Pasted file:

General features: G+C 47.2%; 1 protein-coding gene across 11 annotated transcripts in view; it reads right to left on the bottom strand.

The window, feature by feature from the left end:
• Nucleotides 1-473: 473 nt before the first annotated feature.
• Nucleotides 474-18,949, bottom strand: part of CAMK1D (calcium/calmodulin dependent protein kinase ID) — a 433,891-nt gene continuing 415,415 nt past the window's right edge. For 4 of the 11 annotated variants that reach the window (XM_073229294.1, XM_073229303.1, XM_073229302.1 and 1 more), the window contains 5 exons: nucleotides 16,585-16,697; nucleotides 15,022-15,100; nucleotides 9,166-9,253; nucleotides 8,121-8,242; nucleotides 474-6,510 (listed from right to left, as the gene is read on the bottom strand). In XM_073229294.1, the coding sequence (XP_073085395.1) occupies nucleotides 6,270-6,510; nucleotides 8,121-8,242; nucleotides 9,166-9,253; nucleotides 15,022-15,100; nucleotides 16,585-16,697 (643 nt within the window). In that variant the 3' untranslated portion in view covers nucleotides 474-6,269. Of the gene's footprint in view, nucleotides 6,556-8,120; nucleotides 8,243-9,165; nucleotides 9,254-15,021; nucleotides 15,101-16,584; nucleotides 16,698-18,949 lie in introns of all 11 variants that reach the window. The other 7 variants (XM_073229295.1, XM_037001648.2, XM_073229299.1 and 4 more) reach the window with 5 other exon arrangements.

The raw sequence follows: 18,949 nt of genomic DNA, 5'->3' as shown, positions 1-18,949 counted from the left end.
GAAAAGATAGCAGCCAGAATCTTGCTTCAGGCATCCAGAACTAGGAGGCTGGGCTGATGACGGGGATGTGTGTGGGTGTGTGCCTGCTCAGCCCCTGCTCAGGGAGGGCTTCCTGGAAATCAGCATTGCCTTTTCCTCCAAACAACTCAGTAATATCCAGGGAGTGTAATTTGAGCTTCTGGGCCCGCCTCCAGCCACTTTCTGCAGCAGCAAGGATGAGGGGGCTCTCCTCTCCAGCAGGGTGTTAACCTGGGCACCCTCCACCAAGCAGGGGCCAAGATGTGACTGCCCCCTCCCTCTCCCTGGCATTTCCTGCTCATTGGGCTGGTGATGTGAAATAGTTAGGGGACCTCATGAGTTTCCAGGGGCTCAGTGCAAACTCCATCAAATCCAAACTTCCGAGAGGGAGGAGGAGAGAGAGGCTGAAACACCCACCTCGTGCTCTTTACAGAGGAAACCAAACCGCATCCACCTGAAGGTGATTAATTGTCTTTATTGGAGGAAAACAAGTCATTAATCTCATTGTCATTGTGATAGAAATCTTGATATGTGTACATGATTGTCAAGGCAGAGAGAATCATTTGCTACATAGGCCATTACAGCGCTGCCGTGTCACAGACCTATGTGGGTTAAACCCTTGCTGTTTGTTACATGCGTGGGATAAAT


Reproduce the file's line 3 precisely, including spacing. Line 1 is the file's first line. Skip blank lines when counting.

• Nucleotides 1-473: 473 nt before the first annotated feature.